Why is Confluence our tool of choice when it comes to documenting UX design concepts and why should you use it? The answer: collaboration, flexibility and a single source of truth.
Posts tagged with Confluence
Confluence is a leader in the content collaboration tool space, allowing entire organizations to access and contribute to information within a single centralized knowledge hub. Sometimes however, Confluence users need to export this documented knowledge as PDFs to fulfill business requirements. Here are four important factors to consider before choosing a Confluence PDF exporter.
No one knows what the future of technical writing looks like. You can however get a pretty good idea if you have a look at the characteristics and philosophies of the people who are newly entering the profession. As a teacher of technical writers, I get to see generation Y in action all the time and perhaps my observations about their ideas and reactions to different editorial systems are an indicator of what is to come.
The time of wikis' widespread popularity are long gone. And yet, the enterprise wiki Atlassian Confluence is more popular than ever. Our guest author found six reasons why this isn't a contradiction and may have unearthed the secret recipe behind Confluence's trend-bucking success.
If you're a Confluence user you have probably tried to create a template for blog posts. Unfortunately, Confluence doesn't support them. Don't worry though, I came up with a solution that everyone can implement.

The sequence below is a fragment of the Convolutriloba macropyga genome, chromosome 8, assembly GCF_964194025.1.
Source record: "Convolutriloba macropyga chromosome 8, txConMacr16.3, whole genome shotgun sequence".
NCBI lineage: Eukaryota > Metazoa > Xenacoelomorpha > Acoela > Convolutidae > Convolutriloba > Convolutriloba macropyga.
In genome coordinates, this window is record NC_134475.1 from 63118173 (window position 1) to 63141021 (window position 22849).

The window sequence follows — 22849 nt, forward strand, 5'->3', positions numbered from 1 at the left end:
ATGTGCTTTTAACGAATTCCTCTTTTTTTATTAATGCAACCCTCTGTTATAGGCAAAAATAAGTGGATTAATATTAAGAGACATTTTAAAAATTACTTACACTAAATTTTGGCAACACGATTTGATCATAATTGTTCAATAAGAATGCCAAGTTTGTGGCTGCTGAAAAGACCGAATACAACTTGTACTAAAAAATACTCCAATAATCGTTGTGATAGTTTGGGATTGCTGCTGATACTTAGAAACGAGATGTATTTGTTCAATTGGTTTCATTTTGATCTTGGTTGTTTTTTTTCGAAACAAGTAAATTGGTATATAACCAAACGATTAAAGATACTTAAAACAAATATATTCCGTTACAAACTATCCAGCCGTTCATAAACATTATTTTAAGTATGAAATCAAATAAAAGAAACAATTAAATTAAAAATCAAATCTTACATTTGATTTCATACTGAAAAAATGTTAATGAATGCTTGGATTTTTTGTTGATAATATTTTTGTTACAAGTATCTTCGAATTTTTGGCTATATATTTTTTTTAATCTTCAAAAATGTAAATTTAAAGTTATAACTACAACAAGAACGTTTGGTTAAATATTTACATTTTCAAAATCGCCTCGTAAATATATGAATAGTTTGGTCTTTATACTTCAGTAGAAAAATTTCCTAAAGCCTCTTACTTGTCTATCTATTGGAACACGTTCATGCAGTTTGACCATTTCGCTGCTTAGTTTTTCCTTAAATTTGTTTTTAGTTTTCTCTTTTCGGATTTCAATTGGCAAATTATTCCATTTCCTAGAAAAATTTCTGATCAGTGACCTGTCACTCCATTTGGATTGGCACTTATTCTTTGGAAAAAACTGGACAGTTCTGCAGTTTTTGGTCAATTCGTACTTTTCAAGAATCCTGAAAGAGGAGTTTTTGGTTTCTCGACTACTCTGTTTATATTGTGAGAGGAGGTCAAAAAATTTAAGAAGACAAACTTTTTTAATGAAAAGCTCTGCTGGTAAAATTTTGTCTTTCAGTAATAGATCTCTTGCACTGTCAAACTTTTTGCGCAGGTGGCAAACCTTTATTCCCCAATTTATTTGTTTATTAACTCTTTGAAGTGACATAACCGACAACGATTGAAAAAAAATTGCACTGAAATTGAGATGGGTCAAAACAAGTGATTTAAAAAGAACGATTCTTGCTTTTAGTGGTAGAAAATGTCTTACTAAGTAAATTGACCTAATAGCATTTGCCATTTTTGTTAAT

There are multiple tools that export Confluence pages to Word. I examined how Confluence's built-in exporter compares to the Scroll Office add-on. There are four major differences.
Matt Reiner, content strategist at NimbleUser, explains why he championed the transition from writing technical documentation in DITA to writing with Confluence and Scroll Versions in this guest blog post.
K15t proudly introduces Scroll ImageMap 2.0, a handy add-on that brings Confluence images to life with multiple clickable link areas and mouseover tooltip regions. With its intuitive graphic editor, ImageMap makes it easy to define circles, rectangles, or complex polygons as clickable regions, and make your Confluence images an engaging, informative experience.
Im Durchschnitt vergeudet ein Mitarbeiter 60 % des Tages mit unnötigen Aufgaben, ineffizienten Meetings und der Bearbeitung hunderter E-Mails. Dies belastet die Produktivität enorm. Es ist höchste Zeit für eine Veränderung.
Scroll Versions 3.0 is live in the Atlassian Marketplace, and it boasts a range of new features and functionality. Today, we'll examine some features that give you unprecedented control over your content management: version-based editing permissions, modular configuration. . .
Our most popular exporters just got a flexibility upgrade, allowing the exporting of Confluence content in two new ways: task list export in all Scroll Exporters, and table cell highlighting in Office.
A big thank-you goes out to all who joined us for the Scroll Versions 3.0 webinar. A complete video and all of the submitted questions and a...
Available now in the Atlassian Marketplace We're proud to announce Scroll Versions 3.0, a major release of the best version management tool ...
Atlassian Summit Survey Results Are In It's no secret that Confluence is a powerful platform for documentation collaboration. At Atlassian S...